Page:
The Society of Eight Exhibition, Edinburgh, 1930, where acquired by Murray Reid for £35 and thence by descent to the present owner
The Red Fan is a sophisticated painting that is representative of Cadell's mature still life style of the 1920s. Its double-interior setting with the still life in the foreground and a fragment of another of his paintings, The Rose and Lacquer Screen, in the background is demonstrative of Cadell's mastery of using cropped compositions, a vivid palette and multiple perspectives to explore form and colour. The artist's setting of a painting within a painting is united in a refined composition based on colour and space through repeated motifs such as the eloquently depicted wine glass and the reduced tall glass above and the vibrant geometric red fan and its stylized black companion in the background painting. These, along with the Fauvist-inspired red, yellow, and blue colours framed by the muted white and lilac tablecloth and wall at once create a harmonious still life and a masterful exploration of perspective and form.
The painting is a more extensive version of The Red Fan no.1. This Cadell painted in a landscape format and cropped its composition just above the wine bottle and before the edge of the table. Undoubtedly inspired by the success of the first painting, Cadell significantly expanded The Red Fan to include more of the painting in the background and the table in the foreground. The painting's vertical orientation includes a more comprehensive view of the painting in the background as well as the front edge of the table, showing the ribbon of the fan draping off the table surface. This change in composition and orientation highlights Cadell's specific style of using colour and form to explore the dimensionality of the canvas.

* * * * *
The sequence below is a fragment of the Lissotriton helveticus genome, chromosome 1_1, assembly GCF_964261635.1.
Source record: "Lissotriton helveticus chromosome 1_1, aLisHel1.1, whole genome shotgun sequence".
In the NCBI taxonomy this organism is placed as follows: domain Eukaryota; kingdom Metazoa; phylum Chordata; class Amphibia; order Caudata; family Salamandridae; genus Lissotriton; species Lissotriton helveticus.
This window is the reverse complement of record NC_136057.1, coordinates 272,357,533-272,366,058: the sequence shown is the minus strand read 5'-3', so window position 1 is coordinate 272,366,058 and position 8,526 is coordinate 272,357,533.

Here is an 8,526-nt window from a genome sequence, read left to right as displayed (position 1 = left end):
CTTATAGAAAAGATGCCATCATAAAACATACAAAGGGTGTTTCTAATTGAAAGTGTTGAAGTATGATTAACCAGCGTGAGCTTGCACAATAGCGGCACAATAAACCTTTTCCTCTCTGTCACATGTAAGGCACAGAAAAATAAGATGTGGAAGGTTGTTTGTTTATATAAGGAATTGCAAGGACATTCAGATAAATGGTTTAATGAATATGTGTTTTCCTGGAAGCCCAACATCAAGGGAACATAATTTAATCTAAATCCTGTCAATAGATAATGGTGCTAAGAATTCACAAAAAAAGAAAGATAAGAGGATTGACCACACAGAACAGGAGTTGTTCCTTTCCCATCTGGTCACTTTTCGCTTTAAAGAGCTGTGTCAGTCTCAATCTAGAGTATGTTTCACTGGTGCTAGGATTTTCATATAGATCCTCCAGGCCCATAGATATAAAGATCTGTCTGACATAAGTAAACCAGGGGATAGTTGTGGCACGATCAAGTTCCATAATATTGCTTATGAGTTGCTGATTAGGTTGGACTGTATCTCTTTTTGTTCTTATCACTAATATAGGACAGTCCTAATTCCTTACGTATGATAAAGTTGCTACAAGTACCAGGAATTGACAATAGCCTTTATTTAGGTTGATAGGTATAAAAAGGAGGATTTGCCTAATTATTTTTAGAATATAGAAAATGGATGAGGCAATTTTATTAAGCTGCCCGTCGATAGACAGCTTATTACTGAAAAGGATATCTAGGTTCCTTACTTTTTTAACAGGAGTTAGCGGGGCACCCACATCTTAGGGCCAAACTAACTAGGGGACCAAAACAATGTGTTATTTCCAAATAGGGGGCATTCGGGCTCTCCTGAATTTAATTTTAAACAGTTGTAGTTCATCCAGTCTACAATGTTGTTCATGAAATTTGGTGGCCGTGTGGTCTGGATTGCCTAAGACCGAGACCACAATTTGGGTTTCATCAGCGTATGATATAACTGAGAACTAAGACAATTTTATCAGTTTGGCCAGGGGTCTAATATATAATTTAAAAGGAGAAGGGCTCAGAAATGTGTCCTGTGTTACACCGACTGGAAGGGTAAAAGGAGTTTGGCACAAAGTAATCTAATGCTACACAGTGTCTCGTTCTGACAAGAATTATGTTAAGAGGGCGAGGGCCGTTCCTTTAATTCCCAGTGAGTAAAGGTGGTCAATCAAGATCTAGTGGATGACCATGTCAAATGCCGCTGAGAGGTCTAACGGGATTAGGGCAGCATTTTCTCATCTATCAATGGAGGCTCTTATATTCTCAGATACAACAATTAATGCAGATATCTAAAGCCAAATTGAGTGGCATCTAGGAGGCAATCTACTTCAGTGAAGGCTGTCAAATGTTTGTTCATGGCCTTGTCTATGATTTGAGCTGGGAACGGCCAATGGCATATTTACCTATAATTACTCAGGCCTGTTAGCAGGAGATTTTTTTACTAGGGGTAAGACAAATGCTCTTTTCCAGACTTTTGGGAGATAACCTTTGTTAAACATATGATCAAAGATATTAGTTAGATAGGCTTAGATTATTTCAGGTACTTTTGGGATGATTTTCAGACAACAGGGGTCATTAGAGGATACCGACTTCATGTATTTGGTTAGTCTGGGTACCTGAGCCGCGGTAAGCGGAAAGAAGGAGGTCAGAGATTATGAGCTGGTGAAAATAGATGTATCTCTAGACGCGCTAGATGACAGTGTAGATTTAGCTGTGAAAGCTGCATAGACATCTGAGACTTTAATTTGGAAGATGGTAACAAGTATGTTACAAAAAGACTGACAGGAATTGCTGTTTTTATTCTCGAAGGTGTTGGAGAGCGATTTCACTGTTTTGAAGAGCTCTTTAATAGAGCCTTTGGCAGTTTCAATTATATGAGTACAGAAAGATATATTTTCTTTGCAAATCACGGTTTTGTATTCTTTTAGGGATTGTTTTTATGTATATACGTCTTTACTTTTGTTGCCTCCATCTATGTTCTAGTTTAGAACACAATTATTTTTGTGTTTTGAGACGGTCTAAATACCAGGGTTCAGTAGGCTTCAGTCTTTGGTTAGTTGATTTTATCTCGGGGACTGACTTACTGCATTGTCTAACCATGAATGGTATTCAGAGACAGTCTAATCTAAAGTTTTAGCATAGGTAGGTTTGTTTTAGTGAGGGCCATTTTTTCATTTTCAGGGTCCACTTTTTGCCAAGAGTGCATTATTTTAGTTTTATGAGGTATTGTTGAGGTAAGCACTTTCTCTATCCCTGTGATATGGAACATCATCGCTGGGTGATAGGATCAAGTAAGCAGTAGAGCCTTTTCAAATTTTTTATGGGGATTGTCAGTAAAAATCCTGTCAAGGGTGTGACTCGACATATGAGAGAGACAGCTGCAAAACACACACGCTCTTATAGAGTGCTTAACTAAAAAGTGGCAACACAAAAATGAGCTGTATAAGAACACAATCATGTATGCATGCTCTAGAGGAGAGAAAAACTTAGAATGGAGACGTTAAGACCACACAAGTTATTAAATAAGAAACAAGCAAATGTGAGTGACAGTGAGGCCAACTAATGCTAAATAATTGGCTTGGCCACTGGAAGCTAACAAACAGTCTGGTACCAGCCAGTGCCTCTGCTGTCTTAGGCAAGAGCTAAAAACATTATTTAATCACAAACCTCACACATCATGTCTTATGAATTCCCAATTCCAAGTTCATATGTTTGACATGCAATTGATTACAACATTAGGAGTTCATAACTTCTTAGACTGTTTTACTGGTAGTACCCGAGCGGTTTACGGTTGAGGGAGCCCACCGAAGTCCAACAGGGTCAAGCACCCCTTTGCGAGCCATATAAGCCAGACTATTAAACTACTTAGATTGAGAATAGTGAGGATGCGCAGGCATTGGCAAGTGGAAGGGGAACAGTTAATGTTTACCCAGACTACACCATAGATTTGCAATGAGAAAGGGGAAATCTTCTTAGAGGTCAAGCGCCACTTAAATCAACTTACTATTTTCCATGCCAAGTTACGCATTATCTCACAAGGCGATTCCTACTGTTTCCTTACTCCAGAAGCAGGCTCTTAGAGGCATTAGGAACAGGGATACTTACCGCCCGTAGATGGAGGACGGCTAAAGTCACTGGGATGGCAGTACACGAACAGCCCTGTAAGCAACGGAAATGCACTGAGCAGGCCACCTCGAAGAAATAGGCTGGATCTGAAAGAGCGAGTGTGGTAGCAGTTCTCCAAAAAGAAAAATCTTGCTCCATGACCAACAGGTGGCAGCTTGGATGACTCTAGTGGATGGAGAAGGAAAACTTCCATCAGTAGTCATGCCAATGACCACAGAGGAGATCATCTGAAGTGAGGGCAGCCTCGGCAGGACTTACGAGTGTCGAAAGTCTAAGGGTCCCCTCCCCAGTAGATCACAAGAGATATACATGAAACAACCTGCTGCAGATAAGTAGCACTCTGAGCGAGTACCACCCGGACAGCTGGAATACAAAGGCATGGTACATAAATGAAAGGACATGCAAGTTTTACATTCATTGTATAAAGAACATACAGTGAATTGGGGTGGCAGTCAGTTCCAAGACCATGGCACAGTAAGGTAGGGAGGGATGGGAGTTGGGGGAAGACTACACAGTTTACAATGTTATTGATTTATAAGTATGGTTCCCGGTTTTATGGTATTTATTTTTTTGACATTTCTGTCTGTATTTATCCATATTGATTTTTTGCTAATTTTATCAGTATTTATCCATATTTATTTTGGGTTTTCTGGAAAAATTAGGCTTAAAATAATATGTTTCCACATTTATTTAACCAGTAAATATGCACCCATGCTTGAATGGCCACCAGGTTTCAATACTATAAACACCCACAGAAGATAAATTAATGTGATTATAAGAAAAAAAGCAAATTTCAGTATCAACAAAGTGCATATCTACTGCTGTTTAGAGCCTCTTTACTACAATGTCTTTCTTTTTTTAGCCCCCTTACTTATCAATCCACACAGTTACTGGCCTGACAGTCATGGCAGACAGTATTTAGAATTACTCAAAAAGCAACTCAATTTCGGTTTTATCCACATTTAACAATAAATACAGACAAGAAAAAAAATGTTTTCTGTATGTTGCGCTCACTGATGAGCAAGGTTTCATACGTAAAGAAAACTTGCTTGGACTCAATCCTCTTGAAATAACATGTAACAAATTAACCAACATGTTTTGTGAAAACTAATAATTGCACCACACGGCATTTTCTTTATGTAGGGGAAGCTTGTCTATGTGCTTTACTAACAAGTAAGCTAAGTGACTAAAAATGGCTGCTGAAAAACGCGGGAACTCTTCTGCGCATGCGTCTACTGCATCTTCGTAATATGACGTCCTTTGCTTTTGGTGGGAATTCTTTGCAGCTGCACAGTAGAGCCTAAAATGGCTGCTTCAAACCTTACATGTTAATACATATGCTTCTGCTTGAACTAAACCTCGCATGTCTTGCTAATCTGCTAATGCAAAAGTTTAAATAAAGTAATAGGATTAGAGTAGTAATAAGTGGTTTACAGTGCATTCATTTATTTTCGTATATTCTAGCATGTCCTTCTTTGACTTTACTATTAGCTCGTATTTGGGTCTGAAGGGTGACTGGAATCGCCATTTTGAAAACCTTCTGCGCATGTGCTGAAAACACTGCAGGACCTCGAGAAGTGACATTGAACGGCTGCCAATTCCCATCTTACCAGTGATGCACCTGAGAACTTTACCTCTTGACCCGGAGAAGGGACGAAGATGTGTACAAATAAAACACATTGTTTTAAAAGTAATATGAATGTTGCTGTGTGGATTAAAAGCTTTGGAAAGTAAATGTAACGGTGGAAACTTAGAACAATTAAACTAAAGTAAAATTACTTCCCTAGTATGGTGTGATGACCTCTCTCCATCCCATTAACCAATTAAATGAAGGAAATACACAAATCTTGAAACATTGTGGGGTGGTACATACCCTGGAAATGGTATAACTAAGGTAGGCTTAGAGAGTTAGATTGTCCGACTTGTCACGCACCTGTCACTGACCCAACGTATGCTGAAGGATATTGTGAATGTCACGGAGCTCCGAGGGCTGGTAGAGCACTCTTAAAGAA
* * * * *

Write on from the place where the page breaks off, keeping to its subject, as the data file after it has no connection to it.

The painting was likely completed in 1924 when Cadell lived at 6, Ainslie Place, Edinburgh, a fashionable residence that the artist filled with props such as fine china, silver, and Japanese fans for decorative effect. These objects were often the subjects for Cadell's still-life paintings from this period in Edinburgh, and it is likely that the red fan and wine glass in the painting were the artist's personal possessions. Many of the furnishings in Cadell's apartment were supplied by the preeminent interior design company Whytock & Reid. Murray Reid, of Whytock & Reid, became both a friend and patron of Cadell and he acquired The Red Fan from a Society of Eight exhibition along with Scabia and Marigolds (Sotheby's, London, 15 November 2011, lot 16).
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